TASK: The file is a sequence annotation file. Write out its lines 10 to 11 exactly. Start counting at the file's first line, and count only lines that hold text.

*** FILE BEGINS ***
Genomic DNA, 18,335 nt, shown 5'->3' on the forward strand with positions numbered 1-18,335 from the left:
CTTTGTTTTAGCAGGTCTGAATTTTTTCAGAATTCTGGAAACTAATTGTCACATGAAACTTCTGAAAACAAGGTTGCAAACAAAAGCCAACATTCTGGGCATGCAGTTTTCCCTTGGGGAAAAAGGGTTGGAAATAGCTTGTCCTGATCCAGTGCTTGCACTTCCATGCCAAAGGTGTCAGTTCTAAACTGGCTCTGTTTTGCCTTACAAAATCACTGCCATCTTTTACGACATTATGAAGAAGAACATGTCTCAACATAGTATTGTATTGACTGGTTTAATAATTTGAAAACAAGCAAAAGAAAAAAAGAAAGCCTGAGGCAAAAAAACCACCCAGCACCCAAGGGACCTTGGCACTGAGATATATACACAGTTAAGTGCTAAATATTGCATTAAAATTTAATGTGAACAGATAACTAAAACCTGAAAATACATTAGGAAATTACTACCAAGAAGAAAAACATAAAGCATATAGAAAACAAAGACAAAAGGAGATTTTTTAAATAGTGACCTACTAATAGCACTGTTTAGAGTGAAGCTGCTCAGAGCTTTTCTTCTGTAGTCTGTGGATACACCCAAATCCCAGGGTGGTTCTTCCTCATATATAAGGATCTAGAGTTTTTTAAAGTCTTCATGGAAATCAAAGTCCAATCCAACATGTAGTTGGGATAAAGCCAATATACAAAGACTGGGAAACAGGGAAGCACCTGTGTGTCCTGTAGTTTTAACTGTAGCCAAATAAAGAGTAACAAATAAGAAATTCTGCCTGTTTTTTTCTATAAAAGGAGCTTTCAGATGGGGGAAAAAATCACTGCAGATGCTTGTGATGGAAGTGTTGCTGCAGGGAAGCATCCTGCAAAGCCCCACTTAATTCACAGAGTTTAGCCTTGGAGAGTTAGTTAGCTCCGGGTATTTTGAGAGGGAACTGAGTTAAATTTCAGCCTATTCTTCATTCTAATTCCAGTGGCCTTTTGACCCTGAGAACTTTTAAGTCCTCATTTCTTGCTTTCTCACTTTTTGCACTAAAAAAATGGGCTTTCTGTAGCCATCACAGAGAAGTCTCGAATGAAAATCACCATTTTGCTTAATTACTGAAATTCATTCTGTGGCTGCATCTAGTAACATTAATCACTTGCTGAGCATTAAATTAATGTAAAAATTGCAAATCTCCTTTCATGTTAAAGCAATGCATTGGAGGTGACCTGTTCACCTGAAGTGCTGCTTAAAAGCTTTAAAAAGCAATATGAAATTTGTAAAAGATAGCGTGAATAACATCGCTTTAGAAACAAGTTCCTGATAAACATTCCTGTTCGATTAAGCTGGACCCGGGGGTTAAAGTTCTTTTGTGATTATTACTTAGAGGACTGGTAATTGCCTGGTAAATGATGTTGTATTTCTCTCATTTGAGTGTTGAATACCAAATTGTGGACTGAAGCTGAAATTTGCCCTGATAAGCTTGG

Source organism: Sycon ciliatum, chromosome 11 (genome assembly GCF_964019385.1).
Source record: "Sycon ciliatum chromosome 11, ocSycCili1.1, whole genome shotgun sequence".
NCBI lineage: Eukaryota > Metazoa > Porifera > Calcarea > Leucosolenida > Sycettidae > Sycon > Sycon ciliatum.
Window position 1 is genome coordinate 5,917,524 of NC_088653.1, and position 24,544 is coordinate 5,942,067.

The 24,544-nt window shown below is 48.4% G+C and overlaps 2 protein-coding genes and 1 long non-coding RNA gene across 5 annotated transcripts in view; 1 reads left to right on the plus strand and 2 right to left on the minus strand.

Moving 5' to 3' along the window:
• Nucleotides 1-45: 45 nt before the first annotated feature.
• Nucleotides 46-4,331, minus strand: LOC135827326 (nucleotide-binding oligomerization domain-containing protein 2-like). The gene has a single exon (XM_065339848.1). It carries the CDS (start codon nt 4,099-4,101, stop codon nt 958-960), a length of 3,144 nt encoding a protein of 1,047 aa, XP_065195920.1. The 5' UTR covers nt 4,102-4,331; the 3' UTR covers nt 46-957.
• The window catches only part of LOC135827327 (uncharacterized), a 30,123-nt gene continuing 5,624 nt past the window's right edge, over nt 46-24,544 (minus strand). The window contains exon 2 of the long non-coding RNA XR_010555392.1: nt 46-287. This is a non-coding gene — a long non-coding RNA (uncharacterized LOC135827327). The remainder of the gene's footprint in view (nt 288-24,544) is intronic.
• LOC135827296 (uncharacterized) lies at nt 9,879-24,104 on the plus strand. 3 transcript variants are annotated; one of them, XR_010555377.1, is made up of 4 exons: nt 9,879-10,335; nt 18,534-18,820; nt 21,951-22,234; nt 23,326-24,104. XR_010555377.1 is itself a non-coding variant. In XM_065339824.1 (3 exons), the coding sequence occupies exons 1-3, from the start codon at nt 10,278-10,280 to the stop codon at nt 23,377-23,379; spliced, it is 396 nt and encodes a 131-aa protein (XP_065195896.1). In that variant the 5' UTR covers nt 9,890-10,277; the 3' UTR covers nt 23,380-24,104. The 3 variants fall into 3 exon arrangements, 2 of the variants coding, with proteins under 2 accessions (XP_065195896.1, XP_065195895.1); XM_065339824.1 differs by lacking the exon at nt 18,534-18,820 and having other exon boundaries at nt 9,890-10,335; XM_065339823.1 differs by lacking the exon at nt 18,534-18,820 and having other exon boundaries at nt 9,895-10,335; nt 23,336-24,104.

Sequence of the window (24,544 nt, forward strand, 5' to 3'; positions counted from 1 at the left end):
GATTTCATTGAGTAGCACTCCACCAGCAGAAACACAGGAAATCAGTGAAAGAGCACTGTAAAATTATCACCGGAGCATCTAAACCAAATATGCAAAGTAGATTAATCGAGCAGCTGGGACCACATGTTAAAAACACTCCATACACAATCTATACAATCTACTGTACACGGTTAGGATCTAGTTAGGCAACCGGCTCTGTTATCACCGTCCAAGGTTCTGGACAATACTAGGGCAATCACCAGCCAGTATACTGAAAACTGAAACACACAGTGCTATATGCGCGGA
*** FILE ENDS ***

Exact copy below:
• Nucleotides 46-4,331, minus strand: LOC135827326 (nucleotide-binding oligomerization domain-containing protein 2-like). The gene has a single exon (XM_065339848.1). It carries the CDS (start codon nt 4,099-4,101, stop codon nt 958-960), a length of 3,144 nt encoding a protein of 1,047 aa, XP_065195920.1. The 5' UTR covers nt 4,102-4,331; the 3' UTR covers nt 46-957.
• The window catches only part of LOC135827327 (uncharacterized), a 30,123-nt gene continuing 5,624 nt past the window's right edge, over nt 46-24,544 (minus strand). The window contains exon 2 of the long non-coding RNA XR_010555392.1: nt 46-287. This is a non-coding gene — a long non-coding RNA (uncharacterized LOC135827327). The remainder of the gene's footprint in view (nt 288-24,544) is intronic.